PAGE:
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With his mother and sister shot before his eyes, Mnumzane grew up with an understandable aversion to humans. He also had a propensity for escaping from his reserve and it wasn’t until conservationist Lawrence Anthony (The Elephant Whisperer: My Life with the Herd in the African Wild, 2009) agreed to transfer the remainder of the family to his 5,000-acre reserve (600 miles away) that his safety and well-being was improved. However, during capture and transport to the new home, the new matriarch of the family was “unavoidably” shot, and Mnumzane was not only left motherless, but also ejected of the herd.
Lacking the usual role model and despite his early experiences with humans, Mnumzane became surprisingly attached to Anthony. Over years, he would greet Anthony with a great friendly affection – whether on foot or in his Land Rover. As their friendship grew (and Mnumzane’s size to almost 11 feet/ 3.4meters high!), there was no reason for Anthony to doubt the safety of his guests.
However, one day, something was different. Knowing that Mnumzane was in musth (a sexual condition in which testosterone levels shoot up by over 50 times), Anthony attempted to avoid interaction with the elephant by backing up the Land Rover. Surprisingly, Mnumzane went on attack and flipped the Land Rover over and over. Then, soon after and with the passengers in deep shock, Mnumzane suddenly started to calmly extract the remnants of glass from the window of the now-destroyed vehicle, reach into the cab, and caress Anthony’s head and shoulders with his trunk.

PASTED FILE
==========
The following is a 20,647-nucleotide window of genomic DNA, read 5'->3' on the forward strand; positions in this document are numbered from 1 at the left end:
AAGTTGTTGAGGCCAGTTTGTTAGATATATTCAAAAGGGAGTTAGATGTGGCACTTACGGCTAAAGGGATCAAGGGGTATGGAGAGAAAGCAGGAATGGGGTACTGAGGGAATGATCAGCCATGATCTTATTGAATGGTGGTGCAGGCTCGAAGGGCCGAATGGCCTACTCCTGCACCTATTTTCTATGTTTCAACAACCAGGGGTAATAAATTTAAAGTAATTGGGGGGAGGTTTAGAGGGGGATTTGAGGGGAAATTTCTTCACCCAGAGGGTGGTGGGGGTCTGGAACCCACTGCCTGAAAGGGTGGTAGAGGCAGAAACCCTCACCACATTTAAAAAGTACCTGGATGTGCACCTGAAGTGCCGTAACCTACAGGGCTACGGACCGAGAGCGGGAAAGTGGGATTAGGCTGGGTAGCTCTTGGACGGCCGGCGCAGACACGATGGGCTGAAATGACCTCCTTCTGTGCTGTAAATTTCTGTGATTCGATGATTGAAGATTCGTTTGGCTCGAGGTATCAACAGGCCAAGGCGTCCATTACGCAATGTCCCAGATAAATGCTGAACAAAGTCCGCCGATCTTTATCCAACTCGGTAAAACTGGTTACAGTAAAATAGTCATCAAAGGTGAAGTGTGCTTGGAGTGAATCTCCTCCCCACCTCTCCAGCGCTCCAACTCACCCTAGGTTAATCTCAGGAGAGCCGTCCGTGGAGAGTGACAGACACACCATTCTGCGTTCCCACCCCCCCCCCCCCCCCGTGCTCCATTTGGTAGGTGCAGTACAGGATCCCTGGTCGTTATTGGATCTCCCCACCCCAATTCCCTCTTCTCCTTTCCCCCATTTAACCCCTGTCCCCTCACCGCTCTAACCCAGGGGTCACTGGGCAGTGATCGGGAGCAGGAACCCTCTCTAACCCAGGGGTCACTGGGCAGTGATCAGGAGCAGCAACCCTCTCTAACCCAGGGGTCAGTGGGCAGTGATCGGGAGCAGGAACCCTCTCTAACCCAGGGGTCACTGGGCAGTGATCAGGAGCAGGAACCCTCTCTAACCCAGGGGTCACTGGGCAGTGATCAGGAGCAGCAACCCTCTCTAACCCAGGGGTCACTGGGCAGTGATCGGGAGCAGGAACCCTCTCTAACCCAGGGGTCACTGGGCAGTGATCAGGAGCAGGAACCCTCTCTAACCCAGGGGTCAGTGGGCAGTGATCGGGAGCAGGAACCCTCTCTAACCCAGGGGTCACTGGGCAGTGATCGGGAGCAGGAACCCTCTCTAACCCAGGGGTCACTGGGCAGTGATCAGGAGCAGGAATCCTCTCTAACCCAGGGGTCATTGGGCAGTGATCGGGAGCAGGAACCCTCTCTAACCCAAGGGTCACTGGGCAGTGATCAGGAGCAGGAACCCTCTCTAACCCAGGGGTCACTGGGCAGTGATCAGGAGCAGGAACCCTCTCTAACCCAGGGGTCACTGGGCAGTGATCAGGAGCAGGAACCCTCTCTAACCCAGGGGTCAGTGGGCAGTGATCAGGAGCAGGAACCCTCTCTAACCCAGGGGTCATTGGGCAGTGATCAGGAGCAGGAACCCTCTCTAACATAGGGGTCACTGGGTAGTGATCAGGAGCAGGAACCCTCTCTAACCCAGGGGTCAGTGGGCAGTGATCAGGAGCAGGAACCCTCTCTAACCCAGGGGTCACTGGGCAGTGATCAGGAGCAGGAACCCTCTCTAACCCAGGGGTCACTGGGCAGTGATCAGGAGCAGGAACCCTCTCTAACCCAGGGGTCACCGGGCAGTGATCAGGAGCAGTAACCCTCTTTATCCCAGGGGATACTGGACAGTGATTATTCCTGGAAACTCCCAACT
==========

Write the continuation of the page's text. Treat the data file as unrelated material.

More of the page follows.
While no one was seriously injured, the episode upset Anthony for it was one of several acts of unpredictability in which Mnumzane had reacted over the past months. Doubts about Mnumzane started to grow, as the safety of the guests, workers and other animals became a great concern. The scarring of Mnumzane and memories of early interactions with humans seemed to have been too great to overcome. And so it was with an extremely heavy heart and as a last resort decision that Anthony put him down.
Tragically, it was only then that the probable explanation for Mnumzane’s fits of rage was discovered: an infected tusk, which must have caused him excruciating pain – especially when the Land Rover brushed against the throbbing tusk.
Exposure to violence. Trauma. Challenges of adolescence. Social isolation. Absence of role models. Physical pain. And still an innocent gentle giant. That’s all too many reasons, why we want to bow to this incredible tusker — and keep his spirit alive by naming a new batch: Mnumzane.
Photo copyright and text: The Elephant Whisperer: My Life with the Herd in the African Wild, 2009